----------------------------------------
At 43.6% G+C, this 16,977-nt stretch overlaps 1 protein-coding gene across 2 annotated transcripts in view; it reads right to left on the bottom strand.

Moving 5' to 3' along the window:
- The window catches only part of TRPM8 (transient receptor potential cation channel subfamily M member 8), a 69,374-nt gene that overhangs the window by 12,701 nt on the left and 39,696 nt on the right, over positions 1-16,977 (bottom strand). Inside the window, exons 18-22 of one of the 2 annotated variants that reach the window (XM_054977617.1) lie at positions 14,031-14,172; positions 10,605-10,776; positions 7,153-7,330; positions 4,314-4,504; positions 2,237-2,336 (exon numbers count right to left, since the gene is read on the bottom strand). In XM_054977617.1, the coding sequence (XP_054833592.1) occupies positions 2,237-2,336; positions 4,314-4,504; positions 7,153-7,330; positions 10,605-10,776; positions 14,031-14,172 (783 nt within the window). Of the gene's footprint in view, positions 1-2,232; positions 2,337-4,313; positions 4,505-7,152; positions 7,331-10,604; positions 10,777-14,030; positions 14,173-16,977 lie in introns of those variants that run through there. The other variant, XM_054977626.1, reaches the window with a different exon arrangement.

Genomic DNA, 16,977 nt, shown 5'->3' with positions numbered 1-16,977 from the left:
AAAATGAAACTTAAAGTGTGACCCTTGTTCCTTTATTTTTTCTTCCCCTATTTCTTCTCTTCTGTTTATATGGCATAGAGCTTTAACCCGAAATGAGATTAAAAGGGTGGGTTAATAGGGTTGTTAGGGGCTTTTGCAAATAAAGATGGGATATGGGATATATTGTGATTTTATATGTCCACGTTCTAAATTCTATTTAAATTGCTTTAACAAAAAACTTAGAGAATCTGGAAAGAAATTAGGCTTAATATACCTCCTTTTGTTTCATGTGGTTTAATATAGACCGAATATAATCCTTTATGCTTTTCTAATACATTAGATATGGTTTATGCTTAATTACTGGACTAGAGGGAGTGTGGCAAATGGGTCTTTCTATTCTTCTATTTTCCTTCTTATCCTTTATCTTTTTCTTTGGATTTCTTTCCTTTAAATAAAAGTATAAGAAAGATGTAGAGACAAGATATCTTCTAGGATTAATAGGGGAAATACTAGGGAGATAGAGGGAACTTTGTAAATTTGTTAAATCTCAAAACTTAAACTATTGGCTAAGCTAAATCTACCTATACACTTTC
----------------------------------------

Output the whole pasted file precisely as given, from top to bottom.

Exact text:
At 43.6% G+C, this 16,977-nt stretch overlaps 1 protein-coding gene across 2 annotated transcripts in view; it reads right to left on the bottom strand.

Moving 5' to 3' along the window:
- The window catches only part of TRPM8 (transient receptor potential cation channel subfamily M member 8), a 69,374-nt gene that overhangs the window by 12,701 nt on the left and 39,696 nt on the right, over positions 1-16,977 (bottom strand). Inside the window, exons 18-22 of one of the 2 annotated variants that reach the window (XM_054977617.1) lie at positions 14,031-14,172; positions 10,605-10,776; positions 7,153-7,330; positions 4,314-4,504; positions 2,237-2,336 (exon numbers count right to left, since the gene is read on the bottom strand). In XM_054977617.1, the coding sequence (XP_054833592.1) occupies positions 2,237-2,336; positions 4,314-4,504; positions 7,153-7,330; positions 10,605-10,776; positions 14,031-14,172 (783 nt within the window). Of the gene's footprint in view, positions 1-2,232; positions 2,337-4,313; positions 4,505-7,152; positions 7,331-10,604; positions 10,777-14,030; positions 14,173-16,977 lie in introns of those variants that run through there. The other variant, XM_054977626.1, reaches the window with a different exon arrangement.

Genomic DNA, 16,977 nt, shown 5'->3' with positions numbered 1-16,977 from the left:
AAAATGAAACTTAAAGTGTGACCCTTGTTCCTTTATTTTTTCTTCCCCTATTTCTTCTCTTCTGTTTATATGGCATAGAGCTTTAACCCGAAATGAGATTAAAAGGGTGGGTTAATAGGGTTGTTAGGGGCTTTTGCAAATAAAGATGGGATATGGGATATATTGTGATTTTATATGTCCACGTTCTAAATTCTATTTAAATTGCTTTAACAAAAAACTTAGAGAATCTGGAAAGAAATTAGGCTTAATATACCTCCTTTTGTTTCATGTGGTTTAATATAGACCGAATATAATCCTTTATGCTTTTCTAATACATTAGATATGGTTTATGCTTAATTACTGGACTAGAGGGAGTGTGGCAAATGGGTCTTTCTATTCTTCTATTTTCCTTCTTATCCTTTATCTTTTTCTTTGGATTTCTTTCCTTTAAATAAAAGTATAAGAAAGATGTAGAGACAAGATATCTTCTAGGATTAATAGGGGAAATACTAGGGAGATAGAGGGAACTTTGTAAATTTGTTAAATCTCAAAACTTAAACTATTGGCTAAGCTAAATCTACCTATACACTTTC